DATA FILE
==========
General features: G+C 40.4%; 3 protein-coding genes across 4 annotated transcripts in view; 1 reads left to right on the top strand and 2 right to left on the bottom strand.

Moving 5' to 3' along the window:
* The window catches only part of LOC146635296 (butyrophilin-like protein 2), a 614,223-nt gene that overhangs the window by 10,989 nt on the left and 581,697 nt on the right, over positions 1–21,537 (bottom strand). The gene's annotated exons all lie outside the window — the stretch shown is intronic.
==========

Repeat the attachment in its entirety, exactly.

General features: G+C 40.4%; 3 protein-coding genes across 4 annotated transcripts in view; 1 reads left to right on the top strand and 2 right to left on the bottom strand.

Moving 5' to 3' along the window:
* The window catches only part of LOC146635296 (butyrophilin-like protein 2), a 614,223-nt gene that overhangs the window by 10,989 nt on the left and 581,697 nt on the right, over positions 1–21,537 (bottom strand). The gene's annotated exons all lie outside the window — the stretch shown is intronic.